It is the story of the difficulties of integrating a white man with the Apache, as he sees the otherness of the other. Indeed, it is the struggle of all immigrants in every nation.
The peace treaties test the parties’ commitment. If it is not there, one lousy guy can mess it up, and the other can retaliate, and Sunghursh (a good Hindi word for conflict) will flare up and continues. A sincere commitment to peace brings durable peace. Of course, the United States has breached many treaties made with Native Americans. You can hear it from my friend, Peggy Larney, a native American Chief, at https://www.youtube.com/watch?v=YMXsTo4VYh8.
Here is an interfaith marriage clip between an Apache and a White man. It is another blurred romantic version of a Hindu wedding. Most traditional cultures have commonalities. The film is about a lone ranger frontier man (James Stewart) railing his life to forge peace between Arizona settlers and Cochise’s (Jeff Chandler) Apache Nation- Debra Paget is the heroine.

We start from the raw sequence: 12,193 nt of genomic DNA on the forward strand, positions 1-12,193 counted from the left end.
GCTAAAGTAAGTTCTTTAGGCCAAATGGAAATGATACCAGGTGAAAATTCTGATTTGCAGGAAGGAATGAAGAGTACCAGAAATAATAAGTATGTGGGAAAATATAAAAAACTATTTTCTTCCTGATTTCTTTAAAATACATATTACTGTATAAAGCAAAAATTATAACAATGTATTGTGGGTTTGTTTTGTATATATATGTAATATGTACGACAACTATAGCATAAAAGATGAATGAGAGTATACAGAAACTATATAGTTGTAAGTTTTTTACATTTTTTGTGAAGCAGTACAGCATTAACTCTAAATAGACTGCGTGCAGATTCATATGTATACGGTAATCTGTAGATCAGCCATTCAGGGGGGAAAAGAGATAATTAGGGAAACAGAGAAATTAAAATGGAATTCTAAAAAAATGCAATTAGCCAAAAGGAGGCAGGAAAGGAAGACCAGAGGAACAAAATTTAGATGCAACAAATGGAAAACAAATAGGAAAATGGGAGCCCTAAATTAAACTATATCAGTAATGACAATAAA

If you see the film, and both the parties contained such flare-ups. I wish Israel and Gaza can sincerely commit to peace and let there be freedom for the Palestinians. Displaying power is not the way to go. It does not bring peace for either one: the one who threatens and is threatened lives in eternal apprehensions.
PS: It was the language of the time – I will see this movie again; there is so much to learn, not sure if the producers intended the lessons.
Dr. Mike Ghouse is a speaker, thinker, author, pluralist, and interfaith wedding officiant. He offers pluralistic solutions on issues of the day to the media and policymakers. Full bio at www.TheGhouseDiary.com